by Paty Jager
His footsteps thunked across the ceiling above her. She locked the front door, turned off the kerosene lamp in the front of the store, and turned the one in back down low enough she could see to find her bed later.
With deliberate steps she climbed the stairs. A bright light illuminated the room she'd cleaned earlier. A blanket stretched across the window facing the street. Before he left Van had carried up a table, two chairs, and a box.
Two plates and utensils sat on the table. Coffee brewed on a small potbellied stove. She placed the basket, pail, and two cups on the table and turned to watch him pile blankets in the corner of the room.
"This will have to do until they bring a bed tomorrow." He smoothed the last blanket and rose from his kneeling position on the floor. "I wish there was some way to get a bed in for you without the whole town knowing two beds were set up."
"I'm fine. I've been sleeping on the floor for nearly six months. A few more won't hurt me." She opened the basket to avoid the intensity of his gaze. The scent of fried chicken and fresh bread wafted out causing her stomach to growl.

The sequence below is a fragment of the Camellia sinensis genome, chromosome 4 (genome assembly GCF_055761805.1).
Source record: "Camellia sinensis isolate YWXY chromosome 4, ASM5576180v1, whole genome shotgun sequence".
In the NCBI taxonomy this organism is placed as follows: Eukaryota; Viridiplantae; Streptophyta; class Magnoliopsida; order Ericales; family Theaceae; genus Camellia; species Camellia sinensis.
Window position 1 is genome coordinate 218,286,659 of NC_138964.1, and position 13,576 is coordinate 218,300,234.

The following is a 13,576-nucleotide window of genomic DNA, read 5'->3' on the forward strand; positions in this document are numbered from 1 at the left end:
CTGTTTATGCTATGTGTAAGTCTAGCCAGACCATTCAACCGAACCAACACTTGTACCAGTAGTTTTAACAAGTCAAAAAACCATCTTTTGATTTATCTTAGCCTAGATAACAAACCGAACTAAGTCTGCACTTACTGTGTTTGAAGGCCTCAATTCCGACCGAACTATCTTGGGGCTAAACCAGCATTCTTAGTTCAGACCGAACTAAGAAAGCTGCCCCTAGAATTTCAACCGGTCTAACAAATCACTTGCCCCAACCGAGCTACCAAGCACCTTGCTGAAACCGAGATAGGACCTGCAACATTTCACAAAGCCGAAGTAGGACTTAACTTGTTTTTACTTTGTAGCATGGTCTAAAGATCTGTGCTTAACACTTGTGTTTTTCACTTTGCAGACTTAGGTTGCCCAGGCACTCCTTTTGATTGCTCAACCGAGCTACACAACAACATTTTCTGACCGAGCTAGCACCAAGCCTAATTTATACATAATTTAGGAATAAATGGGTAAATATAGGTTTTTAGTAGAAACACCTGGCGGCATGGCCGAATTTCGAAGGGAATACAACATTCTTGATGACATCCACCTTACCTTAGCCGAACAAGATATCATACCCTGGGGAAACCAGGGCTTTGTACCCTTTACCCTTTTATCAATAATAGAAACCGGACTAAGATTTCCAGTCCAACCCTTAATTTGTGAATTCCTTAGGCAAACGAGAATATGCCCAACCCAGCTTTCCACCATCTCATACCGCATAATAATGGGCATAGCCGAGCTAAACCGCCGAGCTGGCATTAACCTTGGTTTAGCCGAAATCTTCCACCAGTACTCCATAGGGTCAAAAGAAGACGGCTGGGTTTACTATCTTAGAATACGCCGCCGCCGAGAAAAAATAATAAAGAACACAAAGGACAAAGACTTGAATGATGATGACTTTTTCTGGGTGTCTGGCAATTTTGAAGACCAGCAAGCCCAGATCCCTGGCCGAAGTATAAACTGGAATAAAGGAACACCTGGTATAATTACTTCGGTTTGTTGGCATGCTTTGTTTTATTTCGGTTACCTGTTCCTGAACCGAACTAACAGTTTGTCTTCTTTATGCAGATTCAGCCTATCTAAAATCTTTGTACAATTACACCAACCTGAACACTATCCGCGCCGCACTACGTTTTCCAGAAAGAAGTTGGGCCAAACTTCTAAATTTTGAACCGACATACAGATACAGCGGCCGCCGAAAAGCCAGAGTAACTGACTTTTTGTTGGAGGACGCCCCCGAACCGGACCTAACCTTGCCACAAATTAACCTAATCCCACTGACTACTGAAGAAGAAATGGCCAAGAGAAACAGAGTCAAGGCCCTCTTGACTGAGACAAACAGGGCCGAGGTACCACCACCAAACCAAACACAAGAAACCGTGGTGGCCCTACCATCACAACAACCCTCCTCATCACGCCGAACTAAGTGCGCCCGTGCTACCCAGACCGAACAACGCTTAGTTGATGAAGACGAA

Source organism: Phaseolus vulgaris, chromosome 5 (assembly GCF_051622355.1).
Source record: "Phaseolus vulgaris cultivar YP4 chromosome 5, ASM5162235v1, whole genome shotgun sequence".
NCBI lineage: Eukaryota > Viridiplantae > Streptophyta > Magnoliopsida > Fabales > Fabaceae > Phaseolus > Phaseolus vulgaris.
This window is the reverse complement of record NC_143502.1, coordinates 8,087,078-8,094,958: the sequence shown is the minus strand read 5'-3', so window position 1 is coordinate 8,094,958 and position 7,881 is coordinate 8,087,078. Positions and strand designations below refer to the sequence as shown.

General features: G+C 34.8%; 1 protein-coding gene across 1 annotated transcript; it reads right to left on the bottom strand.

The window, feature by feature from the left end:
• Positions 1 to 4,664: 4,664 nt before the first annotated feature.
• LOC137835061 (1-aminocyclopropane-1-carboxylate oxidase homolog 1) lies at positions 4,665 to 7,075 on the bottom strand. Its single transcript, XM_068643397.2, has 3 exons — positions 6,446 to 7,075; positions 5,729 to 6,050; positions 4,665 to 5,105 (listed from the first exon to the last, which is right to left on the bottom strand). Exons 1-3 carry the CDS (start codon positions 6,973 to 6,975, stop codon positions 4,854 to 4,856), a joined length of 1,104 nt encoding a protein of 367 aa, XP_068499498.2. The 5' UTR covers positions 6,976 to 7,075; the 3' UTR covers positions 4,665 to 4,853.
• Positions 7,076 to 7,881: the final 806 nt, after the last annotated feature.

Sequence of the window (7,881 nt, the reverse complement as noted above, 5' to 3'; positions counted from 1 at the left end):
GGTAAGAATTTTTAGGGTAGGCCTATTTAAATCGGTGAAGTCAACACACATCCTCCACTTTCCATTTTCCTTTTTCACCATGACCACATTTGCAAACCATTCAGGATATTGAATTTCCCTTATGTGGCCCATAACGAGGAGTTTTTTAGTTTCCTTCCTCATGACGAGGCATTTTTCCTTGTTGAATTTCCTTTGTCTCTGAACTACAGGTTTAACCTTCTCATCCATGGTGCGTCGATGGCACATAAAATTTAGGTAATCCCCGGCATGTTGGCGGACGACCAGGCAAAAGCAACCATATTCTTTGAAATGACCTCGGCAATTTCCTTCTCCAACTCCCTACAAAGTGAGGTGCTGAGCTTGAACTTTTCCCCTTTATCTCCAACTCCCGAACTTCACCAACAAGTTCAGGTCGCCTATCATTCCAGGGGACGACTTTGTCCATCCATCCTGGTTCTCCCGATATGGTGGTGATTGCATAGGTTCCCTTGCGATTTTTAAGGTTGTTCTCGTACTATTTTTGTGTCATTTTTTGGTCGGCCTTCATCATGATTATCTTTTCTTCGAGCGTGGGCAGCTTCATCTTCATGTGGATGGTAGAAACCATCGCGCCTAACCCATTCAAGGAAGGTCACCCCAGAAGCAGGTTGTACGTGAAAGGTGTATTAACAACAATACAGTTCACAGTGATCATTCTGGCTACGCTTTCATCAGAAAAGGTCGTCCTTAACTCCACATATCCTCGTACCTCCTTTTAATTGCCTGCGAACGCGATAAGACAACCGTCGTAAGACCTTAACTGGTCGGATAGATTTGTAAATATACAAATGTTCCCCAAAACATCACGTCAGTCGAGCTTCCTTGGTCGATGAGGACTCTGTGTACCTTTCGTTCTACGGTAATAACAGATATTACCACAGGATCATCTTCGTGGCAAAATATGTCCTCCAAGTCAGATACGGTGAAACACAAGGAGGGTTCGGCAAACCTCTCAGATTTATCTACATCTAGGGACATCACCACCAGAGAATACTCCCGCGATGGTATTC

"I worked you too hard today and didn’t feed you proper. Sit." Van held a chair.
She sat and felt the heat rising up her neck when his hand brushed against her shoulder. This was far too intimate a setting. Her dreams last night had been filled with the man. She'd not be able to sleep tonight knowing he slept above her.
"I'm not really hungry." She started to rise, and he placed a hand on her shoulder.
"Your stomach says otherwise. Eat. That's all. As soon as you're done, you can go back downstairs." He squeezed her shoulder, and her body flashed with heat. He squat beside her chair. "I'm not making advances. You worked hard today and deserve a good meal for your troubles."
"But you're paying me to work." She couldn't draw her gaze from his. The deep brown drew her in and held her completely.
"And I'll feed you to keep you happy and healthy." His hand touched her cheek. "Let me make up to you for the years I took away."
The warmth of his touch made her ears ring, but his words slowly sunk in. "You didn't pull the trigger that killed my father." Was his caring only because of the guilt he felt? If so she'd have to carefully guard her attraction for him. She'd not allow herself to fall for him when he only felt it his duty to provide for her. Come February, she'd be out of here and he'd be just a pleasant memory.
"I could have stopped it." He rose and sat in the chair opposite hers. "The whole time I sat in prison, I ran the events over and over in my mind. I realized my father had been right about me. All I wanted out of life was a lark and him to bail me out. I wasn't learning about responsibility. I didn't want to. I didn't want to become as hard and unyielding as him."